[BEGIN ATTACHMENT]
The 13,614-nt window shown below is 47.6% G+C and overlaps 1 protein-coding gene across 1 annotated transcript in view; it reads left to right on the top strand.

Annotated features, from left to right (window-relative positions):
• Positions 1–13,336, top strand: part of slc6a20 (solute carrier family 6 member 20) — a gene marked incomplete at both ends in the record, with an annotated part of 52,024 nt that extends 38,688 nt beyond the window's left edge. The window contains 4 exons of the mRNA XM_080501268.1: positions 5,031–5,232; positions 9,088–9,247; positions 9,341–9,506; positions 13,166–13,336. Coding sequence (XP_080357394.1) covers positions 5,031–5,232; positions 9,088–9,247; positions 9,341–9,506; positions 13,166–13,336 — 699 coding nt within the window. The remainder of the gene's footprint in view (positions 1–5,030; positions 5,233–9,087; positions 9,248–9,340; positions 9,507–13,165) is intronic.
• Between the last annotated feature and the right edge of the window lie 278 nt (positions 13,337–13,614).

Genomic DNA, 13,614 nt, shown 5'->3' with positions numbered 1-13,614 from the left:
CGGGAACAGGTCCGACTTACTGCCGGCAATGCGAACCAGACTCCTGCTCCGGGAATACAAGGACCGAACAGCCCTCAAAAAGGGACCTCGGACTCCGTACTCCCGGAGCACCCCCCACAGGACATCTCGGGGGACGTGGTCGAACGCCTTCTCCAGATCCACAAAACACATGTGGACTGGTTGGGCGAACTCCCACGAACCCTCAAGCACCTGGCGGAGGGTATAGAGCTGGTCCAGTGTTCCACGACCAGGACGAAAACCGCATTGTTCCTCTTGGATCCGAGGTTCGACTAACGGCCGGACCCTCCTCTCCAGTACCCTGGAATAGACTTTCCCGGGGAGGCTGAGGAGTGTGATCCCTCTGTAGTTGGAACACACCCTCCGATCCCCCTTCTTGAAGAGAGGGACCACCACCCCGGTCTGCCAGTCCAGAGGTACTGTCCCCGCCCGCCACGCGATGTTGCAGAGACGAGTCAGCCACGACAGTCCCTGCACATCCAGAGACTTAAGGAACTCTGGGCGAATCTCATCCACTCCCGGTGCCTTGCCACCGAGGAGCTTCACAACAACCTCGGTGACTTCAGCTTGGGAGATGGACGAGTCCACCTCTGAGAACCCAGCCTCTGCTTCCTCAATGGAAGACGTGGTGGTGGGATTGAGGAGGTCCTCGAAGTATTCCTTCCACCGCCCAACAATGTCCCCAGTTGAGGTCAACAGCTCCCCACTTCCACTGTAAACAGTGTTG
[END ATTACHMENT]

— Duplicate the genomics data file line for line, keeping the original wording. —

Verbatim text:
The 13,614-nt window shown below is 47.6% G+C and overlaps 1 protein-coding gene across 1 annotated transcript in view; it reads left to right on the top strand.

Annotated features, from left to right (window-relative positions):
• Positions 1–13,336, top strand: part of slc6a20 (solute carrier family 6 member 20) — a gene marked incomplete at both ends in the record, with an annotated part of 52,024 nt that extends 38,688 nt beyond the window's left edge. The window contains 4 exons of the mRNA XM_080501268.1: positions 5,031–5,232; positions 9,088–9,247; positions 9,341–9,506; positions 13,166–13,336. Coding sequence (XP_080357394.1) covers positions 5,031–5,232; positions 9,088–9,247; positions 9,341–9,506; positions 13,166–13,336 — 699 coding nt within the window. The remainder of the gene's footprint in view (positions 1–5,030; positions 5,233–9,087; positions 9,248–9,340; positions 9,507–13,165) is intronic.
• Between the last annotated feature and the right edge of the window lie 278 nt (positions 13,337–13,614).

Genomic DNA, 13,614 nt, shown 5'->3' with positions numbered 1-13,614 from the left:
CGGGAACAGGTCCGACTTACTGCCGGCAATGCGAACCAGACTCCTGCTCCGGGAATACAAGGACCGAACAGCCCTCAAAAAGGGACCTCGGACTCCGTACTCCCGGAGCACCCCCCACAGGACATCTCGGGGGACGTGGTCGAACGCCTTCTCCAGATCCACAAAACACATGTGGACTGGTTGGGCGAACTCCCACGAACCCTCAAGCACCTGGCGGAGGGTATAGAGCTGGTCCAGTGTTCCACGACCAGGACGAAAACCGCATTGTTCCTCTTGGATCCGAGGTTCGACTAACGGCCGGACCCTCCTCTCCAGTACCCTGGAATAGACTTTCCCGGGGAGGCTGAGGAGTGTGATCCCTCTGTAGTTGGAACACACCCTCCGATCCCCCTTCTTGAAGAGAGGGACCACCACCCCGGTCTGCCAGTCCAGAGGTACTGTCCCCGCCCGCCACGCGATGTTGCAGAGACGAGTCAGCCACGACAGTCCCTGCACATCCAGAGACTTAAGGAACTCTGGGCGAATCTCATCCACTCCCGGTGCCTTGCCACCGAGGAGCTTCACAACAACCTCGGTGACTTCAGCTTGGGAGATGGACGAGTCCACCTCTGAGAACCCAGCCTCTGCTTCCTCAATGGAAGACGTGGTGGTGGGATTGAGGAGGTCCTCGAAGTATTCCTTCCACCGCCCAACAATGTCCCCAGTTGAGGTCAACAGCTCCCCACTTCCACTGTAAACAGTGTTG